The system automatically strips anonymous cipher suites during ClientHello processing. For the system to use the rule, you must also configure your SSL rules in an order that prevents ClientHello processing. For more information, see SSL Rule Order.
You cannot use the Decrypt - Resign or Decrypt - Known Key action in the rule, because the system cannot decrypt traffic encrypted with an anonymous cipher suite.
The system cannot decrypt traffic if an HTTP proxy is positioned
between a client and your managed device, and the client and server establish a
tunneled SSL connection using the CONNECT HTTP method. The
Handshake Errors undecryptable action determines how
the system handles this traffic.
The system cannot decrypt traffic in the captive portal
authentication connection between a captive portal user's web browser and the
captive portal daemon on the managed device.
You cannot match on
Distinguished Name or
Certificate conditions when creating an SSL rule
Decrypt - Known Key action. The assumption is that
if this rule matches traffic, the certificate, subject DN, and issuer DN
already match the certificate associated with the rule.
If you create an internal CA object and choose to generate a
certificate signing request (CSR), you cannot use this CA for a
Decrypt - Resign action until you upload the signed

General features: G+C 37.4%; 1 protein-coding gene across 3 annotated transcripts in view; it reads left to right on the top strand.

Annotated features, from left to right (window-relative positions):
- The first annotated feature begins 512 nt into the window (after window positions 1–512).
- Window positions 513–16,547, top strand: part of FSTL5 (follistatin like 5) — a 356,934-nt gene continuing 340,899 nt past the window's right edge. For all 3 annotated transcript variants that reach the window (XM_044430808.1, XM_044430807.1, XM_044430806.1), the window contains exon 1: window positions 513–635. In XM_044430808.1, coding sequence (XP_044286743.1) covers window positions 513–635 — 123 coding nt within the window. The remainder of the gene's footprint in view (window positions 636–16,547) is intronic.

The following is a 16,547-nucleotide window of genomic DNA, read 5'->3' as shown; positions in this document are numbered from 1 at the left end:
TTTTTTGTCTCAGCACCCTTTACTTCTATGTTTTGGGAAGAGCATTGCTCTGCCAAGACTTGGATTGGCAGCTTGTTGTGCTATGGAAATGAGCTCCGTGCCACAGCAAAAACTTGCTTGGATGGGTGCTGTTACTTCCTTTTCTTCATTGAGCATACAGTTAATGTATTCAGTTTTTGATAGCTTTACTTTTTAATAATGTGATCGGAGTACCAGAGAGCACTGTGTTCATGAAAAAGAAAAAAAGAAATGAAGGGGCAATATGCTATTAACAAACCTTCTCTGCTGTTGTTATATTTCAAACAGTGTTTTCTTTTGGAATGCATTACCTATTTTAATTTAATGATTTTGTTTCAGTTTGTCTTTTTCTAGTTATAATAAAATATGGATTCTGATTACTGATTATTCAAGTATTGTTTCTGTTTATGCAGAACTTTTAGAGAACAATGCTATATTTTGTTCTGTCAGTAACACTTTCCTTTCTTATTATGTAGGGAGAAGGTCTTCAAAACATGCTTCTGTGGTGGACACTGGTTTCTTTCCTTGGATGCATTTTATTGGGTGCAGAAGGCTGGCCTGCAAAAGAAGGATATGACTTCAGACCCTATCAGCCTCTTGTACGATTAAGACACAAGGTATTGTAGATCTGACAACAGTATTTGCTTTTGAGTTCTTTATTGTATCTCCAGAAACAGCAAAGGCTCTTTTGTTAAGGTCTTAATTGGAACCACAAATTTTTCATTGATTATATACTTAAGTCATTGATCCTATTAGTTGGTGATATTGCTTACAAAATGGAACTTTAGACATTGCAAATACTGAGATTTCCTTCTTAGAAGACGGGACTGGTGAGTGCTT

certificate to the object.
If you configure a rule with the
Decrypt - Resign action, and mismatch signature
algorithm type for one or more external certificate objects or cipher suites,
the policy editor displays an information icon ()
next to the rule. If you mismatch signature algorithm type for all external
certificate objects, or all cipher suites, the policy displays a warning icon
next to the rule, and you cannot deploy the access control policy associated
with the SSL policy.
If the customer's browser uses certificate pinning to verify a server certificate, you cannot decrypt this traffic by re-signing the server certificate. To allow this traffic, configure an SSL rule with the Do not decrypt action to match the server certificate common name or distinguished name.
If decrypted traffic matches an access control rule with an action of Interactive Block or Interactive Block with reset, the system displays a response page.
If you enable the Normalize Excess Payload option in the inline normalization preprocessor, when the preprocessor normalizes decrypted traffic, it might drop a packet and replace it with a trimmed packet. This does not end the SSL session. If the traffic is allowed, the trimmed packet is encrypted as part of the SSL session.